Making A Habit

Making a habit of exercise

How to Establish an Exercise Routine

First, know that you don’t have to do high-intensity workouts to reap the benefits—start slow if you are new to exercising. (Consider consulting your doctor to get approval, as well.) Take some time to figure out what you enjoy. You don’t have to be a runner if you hate it; going for a walk or trying a gentle yoga class are equally excellent options. When you find something you enjoy, you’re more likely to continue prioritizing it. Here are some additional tips:

  • Pick easy goals, like 15 minutes of movement a day. Build up as that becomes more habitual.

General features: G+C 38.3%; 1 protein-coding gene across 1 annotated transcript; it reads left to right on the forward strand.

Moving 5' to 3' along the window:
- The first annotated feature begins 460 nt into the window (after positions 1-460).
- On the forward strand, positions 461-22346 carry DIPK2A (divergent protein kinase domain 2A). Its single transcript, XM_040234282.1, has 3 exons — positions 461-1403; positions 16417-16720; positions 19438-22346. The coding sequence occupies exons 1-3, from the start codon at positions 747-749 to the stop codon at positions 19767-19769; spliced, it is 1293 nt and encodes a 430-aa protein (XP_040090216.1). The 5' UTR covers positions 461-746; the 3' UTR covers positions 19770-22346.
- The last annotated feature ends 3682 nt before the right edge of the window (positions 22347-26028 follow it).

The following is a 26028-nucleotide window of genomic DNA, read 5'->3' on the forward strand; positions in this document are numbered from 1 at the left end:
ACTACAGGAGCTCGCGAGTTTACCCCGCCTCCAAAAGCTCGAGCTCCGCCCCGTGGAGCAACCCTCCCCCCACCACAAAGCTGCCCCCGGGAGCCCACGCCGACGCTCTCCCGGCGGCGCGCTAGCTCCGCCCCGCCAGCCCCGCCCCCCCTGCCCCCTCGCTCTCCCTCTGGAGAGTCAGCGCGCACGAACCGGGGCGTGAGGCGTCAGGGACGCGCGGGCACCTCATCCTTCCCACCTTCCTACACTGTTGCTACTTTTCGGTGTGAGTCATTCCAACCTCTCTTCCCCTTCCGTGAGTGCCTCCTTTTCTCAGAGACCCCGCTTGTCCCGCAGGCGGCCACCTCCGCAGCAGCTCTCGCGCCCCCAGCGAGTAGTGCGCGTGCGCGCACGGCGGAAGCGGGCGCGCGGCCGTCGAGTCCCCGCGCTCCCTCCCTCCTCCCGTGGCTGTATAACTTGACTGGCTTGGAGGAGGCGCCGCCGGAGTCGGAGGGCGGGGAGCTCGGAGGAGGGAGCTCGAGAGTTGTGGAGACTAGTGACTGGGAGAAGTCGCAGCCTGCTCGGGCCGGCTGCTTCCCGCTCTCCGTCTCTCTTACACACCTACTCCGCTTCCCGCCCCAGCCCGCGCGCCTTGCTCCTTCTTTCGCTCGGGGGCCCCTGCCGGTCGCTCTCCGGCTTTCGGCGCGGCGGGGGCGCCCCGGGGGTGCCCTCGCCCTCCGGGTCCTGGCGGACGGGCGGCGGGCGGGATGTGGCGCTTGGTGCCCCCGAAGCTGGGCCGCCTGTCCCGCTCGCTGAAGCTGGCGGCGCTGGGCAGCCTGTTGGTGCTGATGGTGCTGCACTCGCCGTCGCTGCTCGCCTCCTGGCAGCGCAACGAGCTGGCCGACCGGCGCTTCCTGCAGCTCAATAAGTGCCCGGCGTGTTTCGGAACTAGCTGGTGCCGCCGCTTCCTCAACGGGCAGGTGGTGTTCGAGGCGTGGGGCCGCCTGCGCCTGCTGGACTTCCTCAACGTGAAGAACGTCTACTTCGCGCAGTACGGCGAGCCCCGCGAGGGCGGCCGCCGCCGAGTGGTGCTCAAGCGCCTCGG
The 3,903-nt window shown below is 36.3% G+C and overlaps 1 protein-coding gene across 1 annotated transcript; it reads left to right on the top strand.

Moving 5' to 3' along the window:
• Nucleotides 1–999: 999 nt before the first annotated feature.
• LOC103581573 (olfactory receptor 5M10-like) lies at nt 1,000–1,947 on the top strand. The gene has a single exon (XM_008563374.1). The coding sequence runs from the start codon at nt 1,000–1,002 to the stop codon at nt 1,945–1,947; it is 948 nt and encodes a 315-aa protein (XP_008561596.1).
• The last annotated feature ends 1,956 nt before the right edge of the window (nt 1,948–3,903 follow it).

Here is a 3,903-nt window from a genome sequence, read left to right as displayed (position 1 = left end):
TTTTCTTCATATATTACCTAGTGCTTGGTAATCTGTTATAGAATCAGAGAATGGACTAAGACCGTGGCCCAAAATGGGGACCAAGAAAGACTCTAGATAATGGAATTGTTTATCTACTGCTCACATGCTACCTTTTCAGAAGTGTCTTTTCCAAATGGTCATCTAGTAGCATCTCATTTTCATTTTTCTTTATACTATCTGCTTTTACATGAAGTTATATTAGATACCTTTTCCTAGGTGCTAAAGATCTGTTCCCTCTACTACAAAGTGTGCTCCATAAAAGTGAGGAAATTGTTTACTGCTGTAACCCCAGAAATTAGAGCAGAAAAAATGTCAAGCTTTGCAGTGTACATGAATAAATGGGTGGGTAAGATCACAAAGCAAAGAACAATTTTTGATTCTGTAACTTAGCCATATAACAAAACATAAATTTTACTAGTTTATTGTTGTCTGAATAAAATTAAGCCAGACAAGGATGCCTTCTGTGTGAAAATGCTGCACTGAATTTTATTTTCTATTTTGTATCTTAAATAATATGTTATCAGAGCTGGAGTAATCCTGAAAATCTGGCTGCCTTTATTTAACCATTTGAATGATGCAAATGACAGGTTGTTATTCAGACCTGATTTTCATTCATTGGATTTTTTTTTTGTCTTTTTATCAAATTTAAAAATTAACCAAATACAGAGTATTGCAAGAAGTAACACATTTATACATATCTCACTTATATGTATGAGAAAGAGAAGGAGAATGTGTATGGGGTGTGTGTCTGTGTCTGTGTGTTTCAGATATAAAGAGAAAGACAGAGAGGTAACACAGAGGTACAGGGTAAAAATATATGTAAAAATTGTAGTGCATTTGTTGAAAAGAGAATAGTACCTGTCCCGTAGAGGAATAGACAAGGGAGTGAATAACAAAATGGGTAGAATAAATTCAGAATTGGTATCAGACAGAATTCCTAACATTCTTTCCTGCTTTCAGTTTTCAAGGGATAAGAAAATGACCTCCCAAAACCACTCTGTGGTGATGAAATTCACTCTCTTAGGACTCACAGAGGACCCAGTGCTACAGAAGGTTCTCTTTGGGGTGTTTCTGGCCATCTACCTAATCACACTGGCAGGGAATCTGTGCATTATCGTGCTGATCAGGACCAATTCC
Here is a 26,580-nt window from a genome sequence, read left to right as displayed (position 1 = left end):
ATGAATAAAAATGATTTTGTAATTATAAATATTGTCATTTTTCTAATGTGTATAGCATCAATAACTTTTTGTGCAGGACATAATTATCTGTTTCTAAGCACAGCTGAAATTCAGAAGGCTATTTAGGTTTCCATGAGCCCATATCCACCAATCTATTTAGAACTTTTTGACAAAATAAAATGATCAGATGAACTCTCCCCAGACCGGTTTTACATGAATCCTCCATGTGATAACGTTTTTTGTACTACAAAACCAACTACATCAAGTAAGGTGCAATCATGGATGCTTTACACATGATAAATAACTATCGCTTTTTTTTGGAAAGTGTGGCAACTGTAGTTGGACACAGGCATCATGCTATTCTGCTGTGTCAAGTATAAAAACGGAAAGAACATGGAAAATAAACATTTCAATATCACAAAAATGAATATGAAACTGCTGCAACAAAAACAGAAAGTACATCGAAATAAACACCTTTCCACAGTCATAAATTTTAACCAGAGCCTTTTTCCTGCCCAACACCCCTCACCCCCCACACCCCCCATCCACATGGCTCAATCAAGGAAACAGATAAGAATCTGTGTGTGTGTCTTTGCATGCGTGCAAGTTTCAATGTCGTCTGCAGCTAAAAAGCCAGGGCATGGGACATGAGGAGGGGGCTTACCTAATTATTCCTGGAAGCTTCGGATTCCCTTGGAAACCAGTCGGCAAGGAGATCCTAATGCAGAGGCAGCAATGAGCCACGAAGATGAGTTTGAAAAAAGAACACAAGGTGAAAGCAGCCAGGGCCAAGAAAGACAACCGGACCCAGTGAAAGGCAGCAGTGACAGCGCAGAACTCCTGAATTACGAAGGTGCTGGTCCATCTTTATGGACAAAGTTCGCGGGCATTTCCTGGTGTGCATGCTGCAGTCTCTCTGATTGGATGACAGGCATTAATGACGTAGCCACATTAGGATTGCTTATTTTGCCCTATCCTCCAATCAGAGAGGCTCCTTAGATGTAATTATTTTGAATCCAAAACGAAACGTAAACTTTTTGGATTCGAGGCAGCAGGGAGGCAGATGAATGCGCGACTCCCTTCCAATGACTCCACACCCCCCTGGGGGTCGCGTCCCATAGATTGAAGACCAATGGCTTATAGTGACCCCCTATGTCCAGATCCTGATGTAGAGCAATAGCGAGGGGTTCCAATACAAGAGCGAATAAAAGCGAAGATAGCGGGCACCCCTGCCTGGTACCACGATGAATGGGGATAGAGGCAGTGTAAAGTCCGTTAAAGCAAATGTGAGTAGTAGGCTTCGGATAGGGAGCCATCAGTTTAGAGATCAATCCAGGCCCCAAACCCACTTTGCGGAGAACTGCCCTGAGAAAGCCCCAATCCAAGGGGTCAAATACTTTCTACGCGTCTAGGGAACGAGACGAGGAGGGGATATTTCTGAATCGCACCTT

• Track your progress on a calendar or chart, and celebrate (alcohol-free, of course) when you hit your goals.

  • Find an accountability partner - someone who will join you and help keep you on track.

  • Join a community - a running club, a fitness studio, an online fitness community. These groups have the added benefit of connection, something that is so helpful in sobriety.

  • Find a structured program to take the guesswork out of building a workout.

Now let’s get moving! Try 15 minutes of gentle movement today, and let’s add exercise to your alcohol-free toolbox.

Hartney, E. (2020, March.) How Exercise Can Help You Beat an Addiction. Verywell Mind.
Kelley, T. (2018, April.) How Exercise Helps Sobriety. Willingway.
Twerk, C. (2018, December.) Can exercise help conquer addiction? Harvard Health Publishing.
Urology of Virginia. (2019, October.) 6 Types Of Exercises That Increase Neurogenesis.